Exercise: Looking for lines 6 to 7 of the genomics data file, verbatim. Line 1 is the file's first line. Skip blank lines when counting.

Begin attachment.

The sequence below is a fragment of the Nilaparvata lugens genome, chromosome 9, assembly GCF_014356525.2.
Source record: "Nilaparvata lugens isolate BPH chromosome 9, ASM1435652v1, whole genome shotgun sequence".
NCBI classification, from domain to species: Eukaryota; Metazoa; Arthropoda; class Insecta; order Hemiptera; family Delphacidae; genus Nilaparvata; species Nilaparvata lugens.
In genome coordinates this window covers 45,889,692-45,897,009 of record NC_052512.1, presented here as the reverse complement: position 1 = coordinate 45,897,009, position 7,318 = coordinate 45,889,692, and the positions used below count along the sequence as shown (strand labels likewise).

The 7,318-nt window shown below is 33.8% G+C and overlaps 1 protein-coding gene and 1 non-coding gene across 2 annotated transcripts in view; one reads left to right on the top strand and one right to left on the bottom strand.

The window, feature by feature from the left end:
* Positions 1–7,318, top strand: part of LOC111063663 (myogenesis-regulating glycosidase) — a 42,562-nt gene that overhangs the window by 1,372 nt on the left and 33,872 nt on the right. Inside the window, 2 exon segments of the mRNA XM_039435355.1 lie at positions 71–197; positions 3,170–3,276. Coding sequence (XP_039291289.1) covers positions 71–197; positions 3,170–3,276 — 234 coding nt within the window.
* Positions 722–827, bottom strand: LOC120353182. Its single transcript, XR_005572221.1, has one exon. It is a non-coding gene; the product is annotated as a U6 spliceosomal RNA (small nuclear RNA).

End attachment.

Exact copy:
The window, feature by feature from the left end:
* Positions 1–7,318, top strand: part of LOC111063663 (myogenesis-regulating glycosidase) — a 42,562-nt gene that overhangs the window by 1,372 nt on the left and 33,872 nt on the right. Inside the window, 2 exon segments of the mRNA XM_039435355.1 lie at positions 71–197; positions 3,170–3,276. Coding sequence (XP_039291289.1) covers positions 71–197; positions 3,170–3,276 — 234 coding nt within the window.